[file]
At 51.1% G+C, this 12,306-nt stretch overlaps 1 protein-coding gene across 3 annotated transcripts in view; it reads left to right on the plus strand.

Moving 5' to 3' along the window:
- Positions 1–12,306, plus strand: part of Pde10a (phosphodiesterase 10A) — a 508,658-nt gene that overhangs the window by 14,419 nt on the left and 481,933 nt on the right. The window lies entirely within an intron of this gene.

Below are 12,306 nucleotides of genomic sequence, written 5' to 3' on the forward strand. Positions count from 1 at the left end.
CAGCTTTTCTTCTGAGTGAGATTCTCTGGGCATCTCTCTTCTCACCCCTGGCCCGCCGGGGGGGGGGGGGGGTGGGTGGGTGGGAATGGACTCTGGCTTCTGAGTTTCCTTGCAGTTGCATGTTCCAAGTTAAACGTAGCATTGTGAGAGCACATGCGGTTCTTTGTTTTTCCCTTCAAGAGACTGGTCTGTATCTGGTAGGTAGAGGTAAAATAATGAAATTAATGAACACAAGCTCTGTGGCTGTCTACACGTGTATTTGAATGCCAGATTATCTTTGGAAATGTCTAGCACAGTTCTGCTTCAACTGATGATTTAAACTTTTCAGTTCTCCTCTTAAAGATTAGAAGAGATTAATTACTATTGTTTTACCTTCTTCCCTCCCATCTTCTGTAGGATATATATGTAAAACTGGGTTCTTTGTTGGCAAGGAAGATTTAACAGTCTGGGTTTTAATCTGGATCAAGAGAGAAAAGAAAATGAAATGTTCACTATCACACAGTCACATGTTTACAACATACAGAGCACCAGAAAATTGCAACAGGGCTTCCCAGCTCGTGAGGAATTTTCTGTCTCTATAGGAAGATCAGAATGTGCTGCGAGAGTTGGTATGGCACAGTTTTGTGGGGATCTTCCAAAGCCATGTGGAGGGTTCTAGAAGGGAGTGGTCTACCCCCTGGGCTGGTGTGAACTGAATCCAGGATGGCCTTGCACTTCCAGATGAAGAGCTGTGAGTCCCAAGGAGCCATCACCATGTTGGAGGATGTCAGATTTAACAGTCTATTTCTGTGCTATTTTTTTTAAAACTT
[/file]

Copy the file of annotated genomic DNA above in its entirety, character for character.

At 51.1% G+C, this 12,306-nt stretch overlaps 1 protein-coding gene across 3 annotated transcripts in view; it reads left to right on the plus strand.

Moving 5' to 3' along the window:
- Positions 1–12,306, plus strand: part of Pde10a (phosphodiesterase 10A) — a 508,658-nt gene that overhangs the window by 14,419 nt on the left and 481,933 nt on the right. The window lies entirely within an intron of this gene.

Below are 12,306 nucleotides of genomic sequence, written 5' to 3' on the forward strand. Positions count from 1 at the left end.
CAGCTTTTCTTCTGAGTGAGATTCTCTGGGCATCTCTCTTCTCACCCCTGGCCCGCCGGGGGGGGGGGGGGGTGGGTGGGTGGGAATGGACTCTGGCTTCTGAGTTTCCTTGCAGTTGCATGTTCCAAGTTAAACGTAGCATTGTGAGAGCACATGCGGTTCTTTGTTTTTCCCTTCAAGAGACTGGTCTGTATCTGGTAGGTAGAGGTAAAATAATGAAATTAATGAACACAAGCTCTGTGGCTGTCTACACGTGTATTTGAATGCCAGATTATCTTTGGAAATGTCTAGCACAGTTCTGCTTCAACTGATGATTTAAACTTTTCAGTTCTCCTCTTAAAGATTAGAAGAGATTAATTACTATTGTTTTACCTTCTTCCCTCCCATCTTCTGTAGGATATATATGTAAAACTGGGTTCTTTGTTGGCAAGGAAGATTTAACAGTCTGGGTTTTAATCTGGATCAAGAGAGAAAAGAAAATGAAATGTTCACTATCACACAGTCACATGTTTACAACATACAGAGCACCAGAAAATTGCAACAGGGCTTCCCAGCTCGTGAGGAATTTTCTGTCTCTATAGGAAGATCAGAATGTGCTGCGAGAGTTGGTATGGCACAGTTTTGTGGGGATCTTCCAAAGCCATGTGGAGGGTTCTAGAAGGGAGTGGTCTACCCCCTGGGCTGGTGTGAACTGAATCCAGGATGGCCTTGCACTTCCAGATGAAGAGCTGTGAGTCCCAAGGAGCCATCACCATGTTGGAGGATGTCAGATTTAACAGTCTATTTCTGTGCTATTTTTTTTAAAACTT